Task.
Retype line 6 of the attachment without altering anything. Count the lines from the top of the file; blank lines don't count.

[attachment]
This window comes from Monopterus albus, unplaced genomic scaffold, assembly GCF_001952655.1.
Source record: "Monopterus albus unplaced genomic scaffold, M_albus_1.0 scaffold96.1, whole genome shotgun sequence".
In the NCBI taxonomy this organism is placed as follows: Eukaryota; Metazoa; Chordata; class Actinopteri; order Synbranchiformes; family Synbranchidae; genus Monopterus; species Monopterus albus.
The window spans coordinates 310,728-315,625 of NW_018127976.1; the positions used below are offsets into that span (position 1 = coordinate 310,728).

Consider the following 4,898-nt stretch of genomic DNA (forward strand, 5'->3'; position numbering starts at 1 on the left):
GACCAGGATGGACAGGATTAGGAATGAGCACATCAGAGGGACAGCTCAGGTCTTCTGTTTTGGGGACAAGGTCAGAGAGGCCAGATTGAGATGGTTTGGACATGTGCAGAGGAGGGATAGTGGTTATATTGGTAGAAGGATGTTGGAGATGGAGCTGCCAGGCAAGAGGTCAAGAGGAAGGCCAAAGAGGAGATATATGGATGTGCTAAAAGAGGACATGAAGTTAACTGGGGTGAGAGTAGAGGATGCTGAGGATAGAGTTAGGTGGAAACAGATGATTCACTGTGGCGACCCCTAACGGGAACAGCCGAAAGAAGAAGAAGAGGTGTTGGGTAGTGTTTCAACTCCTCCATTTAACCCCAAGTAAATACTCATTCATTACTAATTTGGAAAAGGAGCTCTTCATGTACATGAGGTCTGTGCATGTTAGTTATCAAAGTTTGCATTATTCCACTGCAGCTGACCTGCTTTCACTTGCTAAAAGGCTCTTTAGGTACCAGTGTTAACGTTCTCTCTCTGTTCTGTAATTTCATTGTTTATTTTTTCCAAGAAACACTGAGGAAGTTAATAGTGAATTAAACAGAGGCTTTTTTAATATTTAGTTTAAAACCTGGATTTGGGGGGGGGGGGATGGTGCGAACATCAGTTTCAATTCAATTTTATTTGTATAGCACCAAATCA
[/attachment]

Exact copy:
GACCAGGATGGACAGGATTAGGAATGAGCACATCAGAGGGACAGCTCAGGTCTTCTGTTTTGGGGACAAGGTCAGAGAGGCCAGATTGAGATGGTTTGGACATGTGCAGAGGAGGGATAGTGGTTATATTGGTAGAAGGATGTTGGAGATGGAGCTGCCAGGCAAGAGGTCAAGAGGAAGGCCAAAGAGGAGATATATGGATGTGCTAAAAGAGGACATGAAGTTAACTGGGGTGAGAGTAGAGGATGCTGAGGATAGAGTTAGGTGGAAACAGATGATTCACTGTGGCGACCCCTAACGGGAACAGCCGAAAGAAGAAGAAGAGGTGTTGGGTAGTGTTTCAACTCCTCCATTTAACCCCAAGTAAATACTCATTCATTACTAATTTGGAAAAGGAGCTCTTCATGTACATGAGGTCTGTGCATGTTAGTTATCAAAGTTTGCATTATTCCACTGCAGCTGACCTGCTTTCACTTGCTAAAAGGCTCTTTAGGTACCAGTGTTAACGTTCTCTCTCTGTTCTGTAATTTCATTGTTTATTTTTTCCAAGAAACACTGAGGAAGTTAATAGTGAATTAAACAGAGGCTTTTTTAATATTTAGTTTAAAACCTGGATTTGGGGGGGGGGGGATGGTGCGAACATCAGTTTCAATTCAATTTTATTTGTATAGCACCAAATCA